Focus on creators who fit your brand. All creator partnerships are not created equal. With every partnership, including with creators from underrepresented communities, finding a creator who either already uses your product or really makes sense as a consumer is essential to building a partnership and integrations that feel real to audiences, and also to reaching audiences that fit your target. Further, if you weigh a broad and niche audience the same, or a more or less engaged audience the same, you’re not setting yourself up for success.
By not only working with a creator because they are a member of the LGBTQ+ community, you are also helping to not pigeonhole creators into only getting paid to post content about their queerness (or their race, or the fact that they’re a mom, or differently-abled).
Truly supporting marginalized communities means compensating members fairly and equitably for their work. Doing this also helps develop strong, long-lasting relationships. There have been far too many examples over the past few years of brands reaching out to LGBTQ+ creators wanting to feature their work for Pride month, but with zero budget to pay them.
Max Slack (He/They) says: “If your Pride campaign doesn’t include budget to pay LGBTQ+ creators, it’s not a Pride campaign. You’re just taking advantage of a marginalized community to sell your product.”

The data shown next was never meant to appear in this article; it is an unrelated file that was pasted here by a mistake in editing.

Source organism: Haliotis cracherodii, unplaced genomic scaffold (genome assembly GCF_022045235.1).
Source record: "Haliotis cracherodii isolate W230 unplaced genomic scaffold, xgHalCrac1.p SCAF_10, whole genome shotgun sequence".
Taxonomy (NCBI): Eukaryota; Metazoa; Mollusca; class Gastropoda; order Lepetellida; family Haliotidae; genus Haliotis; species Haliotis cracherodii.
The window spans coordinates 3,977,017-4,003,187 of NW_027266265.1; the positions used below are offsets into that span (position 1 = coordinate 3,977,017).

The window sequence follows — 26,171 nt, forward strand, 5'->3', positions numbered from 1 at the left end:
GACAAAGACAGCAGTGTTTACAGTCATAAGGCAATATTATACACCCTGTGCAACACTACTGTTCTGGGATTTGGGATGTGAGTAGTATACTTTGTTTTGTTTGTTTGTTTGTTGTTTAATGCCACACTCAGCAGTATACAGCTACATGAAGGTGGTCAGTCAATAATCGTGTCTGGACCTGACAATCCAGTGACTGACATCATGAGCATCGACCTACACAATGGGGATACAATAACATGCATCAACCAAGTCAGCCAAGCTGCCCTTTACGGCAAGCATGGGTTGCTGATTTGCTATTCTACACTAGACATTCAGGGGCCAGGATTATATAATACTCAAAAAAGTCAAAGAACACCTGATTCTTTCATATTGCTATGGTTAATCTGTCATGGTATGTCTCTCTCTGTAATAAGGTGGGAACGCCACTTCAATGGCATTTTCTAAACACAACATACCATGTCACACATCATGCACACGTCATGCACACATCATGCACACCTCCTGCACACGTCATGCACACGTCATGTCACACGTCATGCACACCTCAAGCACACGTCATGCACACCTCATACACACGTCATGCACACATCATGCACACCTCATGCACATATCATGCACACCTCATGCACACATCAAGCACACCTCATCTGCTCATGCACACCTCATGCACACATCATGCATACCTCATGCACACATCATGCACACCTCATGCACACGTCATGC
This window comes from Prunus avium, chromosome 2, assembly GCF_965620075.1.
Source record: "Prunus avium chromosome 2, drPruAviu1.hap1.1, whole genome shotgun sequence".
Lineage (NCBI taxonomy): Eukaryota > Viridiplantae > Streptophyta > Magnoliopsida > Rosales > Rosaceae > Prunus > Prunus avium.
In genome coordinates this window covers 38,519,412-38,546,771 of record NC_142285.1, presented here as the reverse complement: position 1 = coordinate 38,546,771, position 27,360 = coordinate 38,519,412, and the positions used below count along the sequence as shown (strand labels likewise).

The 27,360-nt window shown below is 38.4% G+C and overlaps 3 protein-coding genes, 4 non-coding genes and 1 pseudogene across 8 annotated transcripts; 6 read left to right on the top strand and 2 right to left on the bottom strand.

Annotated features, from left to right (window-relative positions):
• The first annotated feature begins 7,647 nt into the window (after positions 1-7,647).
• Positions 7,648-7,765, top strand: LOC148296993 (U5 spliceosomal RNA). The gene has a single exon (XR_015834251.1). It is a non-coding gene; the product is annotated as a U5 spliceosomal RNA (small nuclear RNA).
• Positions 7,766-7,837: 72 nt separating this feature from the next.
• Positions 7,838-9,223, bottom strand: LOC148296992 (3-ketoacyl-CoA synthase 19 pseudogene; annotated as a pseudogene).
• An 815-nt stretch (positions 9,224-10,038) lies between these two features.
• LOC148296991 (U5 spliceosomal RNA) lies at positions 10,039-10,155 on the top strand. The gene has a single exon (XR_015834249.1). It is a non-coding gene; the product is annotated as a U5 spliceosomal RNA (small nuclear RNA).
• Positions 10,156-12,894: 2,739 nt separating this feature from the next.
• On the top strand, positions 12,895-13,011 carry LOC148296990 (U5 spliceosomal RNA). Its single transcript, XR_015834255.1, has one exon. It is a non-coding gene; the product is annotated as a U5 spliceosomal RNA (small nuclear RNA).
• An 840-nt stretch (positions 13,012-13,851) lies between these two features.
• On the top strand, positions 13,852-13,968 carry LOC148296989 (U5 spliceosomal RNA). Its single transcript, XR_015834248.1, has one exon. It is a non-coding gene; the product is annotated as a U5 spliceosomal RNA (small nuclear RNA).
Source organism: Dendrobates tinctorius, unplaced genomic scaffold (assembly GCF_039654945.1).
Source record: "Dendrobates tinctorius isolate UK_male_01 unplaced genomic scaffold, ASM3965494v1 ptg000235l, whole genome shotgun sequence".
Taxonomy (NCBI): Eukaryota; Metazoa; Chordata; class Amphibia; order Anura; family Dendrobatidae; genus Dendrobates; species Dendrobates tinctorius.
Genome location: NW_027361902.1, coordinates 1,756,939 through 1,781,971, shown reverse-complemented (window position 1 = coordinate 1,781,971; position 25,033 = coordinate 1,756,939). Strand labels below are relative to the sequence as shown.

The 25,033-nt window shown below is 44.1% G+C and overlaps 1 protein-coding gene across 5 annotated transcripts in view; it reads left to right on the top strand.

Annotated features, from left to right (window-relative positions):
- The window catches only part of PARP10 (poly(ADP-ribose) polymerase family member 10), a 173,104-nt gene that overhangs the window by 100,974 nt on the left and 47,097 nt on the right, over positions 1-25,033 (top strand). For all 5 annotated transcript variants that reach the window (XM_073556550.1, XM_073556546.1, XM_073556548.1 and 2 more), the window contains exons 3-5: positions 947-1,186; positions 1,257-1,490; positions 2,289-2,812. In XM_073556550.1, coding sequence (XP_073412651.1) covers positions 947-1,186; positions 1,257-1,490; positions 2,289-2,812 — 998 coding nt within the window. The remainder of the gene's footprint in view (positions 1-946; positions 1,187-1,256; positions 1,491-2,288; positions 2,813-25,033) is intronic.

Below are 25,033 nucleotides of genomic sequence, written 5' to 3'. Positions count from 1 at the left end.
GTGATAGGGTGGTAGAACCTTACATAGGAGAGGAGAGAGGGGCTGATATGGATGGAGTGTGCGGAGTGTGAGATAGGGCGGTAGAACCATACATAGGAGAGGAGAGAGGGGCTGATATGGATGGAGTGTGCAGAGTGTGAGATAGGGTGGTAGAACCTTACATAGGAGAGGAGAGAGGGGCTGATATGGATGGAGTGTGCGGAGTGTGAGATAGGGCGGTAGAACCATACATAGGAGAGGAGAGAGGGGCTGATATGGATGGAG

It should, unfortunately, come as no surprise that there is currently a 30% pay gap between men and women creators (via Protocol), and a 29% pay gap between white creators and creators of color (via PR Newswire).
While there is work being done to help bridge these gaps through transparency between creators (eg the app Clara), brands can support these creators by being transparent with pay bands and reporting on performance to equip them with the knowledge to ask for the right amount.
We need more positive LGBTQ+ representation (and representation for all marginalized communities) year round. So many marginalized communities are inundated with negative representations of their community. This can be harmful by causing folks outside of said community to develop a negative impression of it, but also by causing those inside the community to develop feelings of shame, low self-esteem or repression of their identity. To state it plainly, queer kids need to see stories about other happy queer kids and happy queer adults.
There is a lot at stake for the LGBTQ+ community right now. Our rights, health and even existence are under attack across the US, and brands supporting the queer community financially through donations and support of organizations such as The Transgender Law Center, The Trevor Project and TWOCC is essential. But it can be easy to fall into a narrative that positions marginalized communities in a helpless position, needing to be rescued.
David Ayllon (He/Him), in his podcast interview on Happy Queer Adults, said: “If you’re doing something for Pride or beyond Pride, and you’re donating to a non-profit that helps queer youth or trans people, trans people of color, that’s all great. Everybody can always use more money, especially these days, but it also doesn’t always have to be like, ‘look at these poor people of color, or these poor queer people.’